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Sacabambaspis is an extinct genus of jawless fish that lived in the Ordovician period. Sacabambaspis lived in shallow waters on the continental margins of Gondwana.[1] It is the best known arandaspid with many specimens. It is related to Arandaspis.

Description[]

Sacabambaspis was approximately 25 centimetres (9.8 in) in length. The body shape of Sacabambaspis vaguely resembled that of a tadpole with an oversized head, flat body, wriggling tail, and lack of fins. It had characteristic, frontally positioned eyes, like car head lamps. Sacabambaspis had a head shield made from a large upper (dorsal) plate that rose to a slight ridge in the midline, and a deep curved lower (ventral) plate, this headshield is ornamented with characteristic oak-leaf shaped or tear-drop shaped tubercles. Also it had narrow branchial plates which link these two along the sides, and cover the gill area. The eyes were far forward and between them are possibly two small nostrils and they, which are surrounded by what is thought to be endoskeletal bone, and putative nostrils, are found at the extreme anterior of the head, one of the diagnostic features of the arandaspids. The est of the body was covered by long, strap-like scales behind the head shield. The tail consists of relatively large dorsal and ventral webs and an elongated notochordal lobe, the posterior end of which is bordered by a small fin web. This tail structure clearly differs from that of heterostracans, which are currently grouped with arandaspids and astraspids in the clade Pteraspidomorphi (Gagnier 1993, 1995; Donoghue & Smith 2001; Sansom et al. 2005), in which the caudal fin looks diphycercal (i.e. symmetrical) and strengthened by a few large radials (Janvier 1996).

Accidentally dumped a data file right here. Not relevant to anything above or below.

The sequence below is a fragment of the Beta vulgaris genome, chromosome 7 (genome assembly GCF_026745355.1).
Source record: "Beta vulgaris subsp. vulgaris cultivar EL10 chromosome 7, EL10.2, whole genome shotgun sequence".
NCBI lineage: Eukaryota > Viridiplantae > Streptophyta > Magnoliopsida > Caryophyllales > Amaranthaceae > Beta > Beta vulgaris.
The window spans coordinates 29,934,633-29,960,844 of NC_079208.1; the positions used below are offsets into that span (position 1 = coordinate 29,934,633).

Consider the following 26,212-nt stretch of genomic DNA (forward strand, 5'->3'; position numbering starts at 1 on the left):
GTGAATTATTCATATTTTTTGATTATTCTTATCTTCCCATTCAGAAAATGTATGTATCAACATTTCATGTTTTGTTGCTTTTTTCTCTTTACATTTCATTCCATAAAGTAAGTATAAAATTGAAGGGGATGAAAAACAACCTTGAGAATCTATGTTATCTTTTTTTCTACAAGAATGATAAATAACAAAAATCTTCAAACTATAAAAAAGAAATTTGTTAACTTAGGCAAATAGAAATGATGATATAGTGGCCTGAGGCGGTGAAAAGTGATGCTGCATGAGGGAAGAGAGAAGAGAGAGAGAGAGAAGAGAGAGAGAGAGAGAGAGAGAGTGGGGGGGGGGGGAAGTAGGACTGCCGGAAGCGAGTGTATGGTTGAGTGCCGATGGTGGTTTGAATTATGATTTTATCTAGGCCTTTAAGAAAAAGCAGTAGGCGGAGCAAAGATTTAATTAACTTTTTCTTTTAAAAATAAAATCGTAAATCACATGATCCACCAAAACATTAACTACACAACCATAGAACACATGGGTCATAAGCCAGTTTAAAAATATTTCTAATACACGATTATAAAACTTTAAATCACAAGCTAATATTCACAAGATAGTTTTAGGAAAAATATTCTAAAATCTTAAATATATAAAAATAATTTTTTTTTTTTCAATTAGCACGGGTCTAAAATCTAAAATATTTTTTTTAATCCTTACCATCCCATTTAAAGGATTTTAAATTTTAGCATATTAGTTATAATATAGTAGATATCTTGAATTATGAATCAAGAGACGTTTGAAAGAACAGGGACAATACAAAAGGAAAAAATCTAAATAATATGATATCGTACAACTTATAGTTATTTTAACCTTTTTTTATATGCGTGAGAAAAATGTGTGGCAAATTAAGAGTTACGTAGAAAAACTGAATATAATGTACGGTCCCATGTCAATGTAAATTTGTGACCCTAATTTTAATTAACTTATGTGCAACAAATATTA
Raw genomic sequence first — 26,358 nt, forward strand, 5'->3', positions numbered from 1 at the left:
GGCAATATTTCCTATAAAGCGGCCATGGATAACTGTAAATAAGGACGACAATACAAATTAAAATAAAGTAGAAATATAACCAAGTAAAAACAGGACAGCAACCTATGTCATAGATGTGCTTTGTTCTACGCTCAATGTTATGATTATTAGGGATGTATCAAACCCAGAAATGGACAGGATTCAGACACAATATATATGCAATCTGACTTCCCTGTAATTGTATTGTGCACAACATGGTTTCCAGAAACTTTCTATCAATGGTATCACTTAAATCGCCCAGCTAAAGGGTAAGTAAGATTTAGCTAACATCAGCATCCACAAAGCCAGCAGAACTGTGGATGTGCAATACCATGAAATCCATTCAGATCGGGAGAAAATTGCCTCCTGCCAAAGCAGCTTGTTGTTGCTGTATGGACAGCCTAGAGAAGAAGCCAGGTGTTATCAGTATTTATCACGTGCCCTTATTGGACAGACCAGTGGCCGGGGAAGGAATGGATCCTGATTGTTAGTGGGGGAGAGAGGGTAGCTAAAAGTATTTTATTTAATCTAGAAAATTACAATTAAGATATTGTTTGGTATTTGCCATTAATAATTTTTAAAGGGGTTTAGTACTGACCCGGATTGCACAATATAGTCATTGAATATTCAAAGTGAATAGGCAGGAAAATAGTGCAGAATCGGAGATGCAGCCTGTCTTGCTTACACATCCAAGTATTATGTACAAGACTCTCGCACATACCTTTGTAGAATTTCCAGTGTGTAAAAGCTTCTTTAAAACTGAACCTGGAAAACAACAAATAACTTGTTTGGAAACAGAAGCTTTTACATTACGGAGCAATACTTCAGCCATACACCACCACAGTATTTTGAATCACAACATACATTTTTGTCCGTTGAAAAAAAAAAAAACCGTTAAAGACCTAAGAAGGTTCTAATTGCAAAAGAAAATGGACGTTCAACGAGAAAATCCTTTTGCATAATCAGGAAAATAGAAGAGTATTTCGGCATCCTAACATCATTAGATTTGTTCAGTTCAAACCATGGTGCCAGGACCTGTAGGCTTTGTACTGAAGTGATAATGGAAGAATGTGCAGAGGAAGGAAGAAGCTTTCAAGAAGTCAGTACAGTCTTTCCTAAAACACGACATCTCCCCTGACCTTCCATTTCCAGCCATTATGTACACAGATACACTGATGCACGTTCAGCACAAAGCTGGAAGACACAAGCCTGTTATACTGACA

Discovery and species[]

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Paleobiology[]

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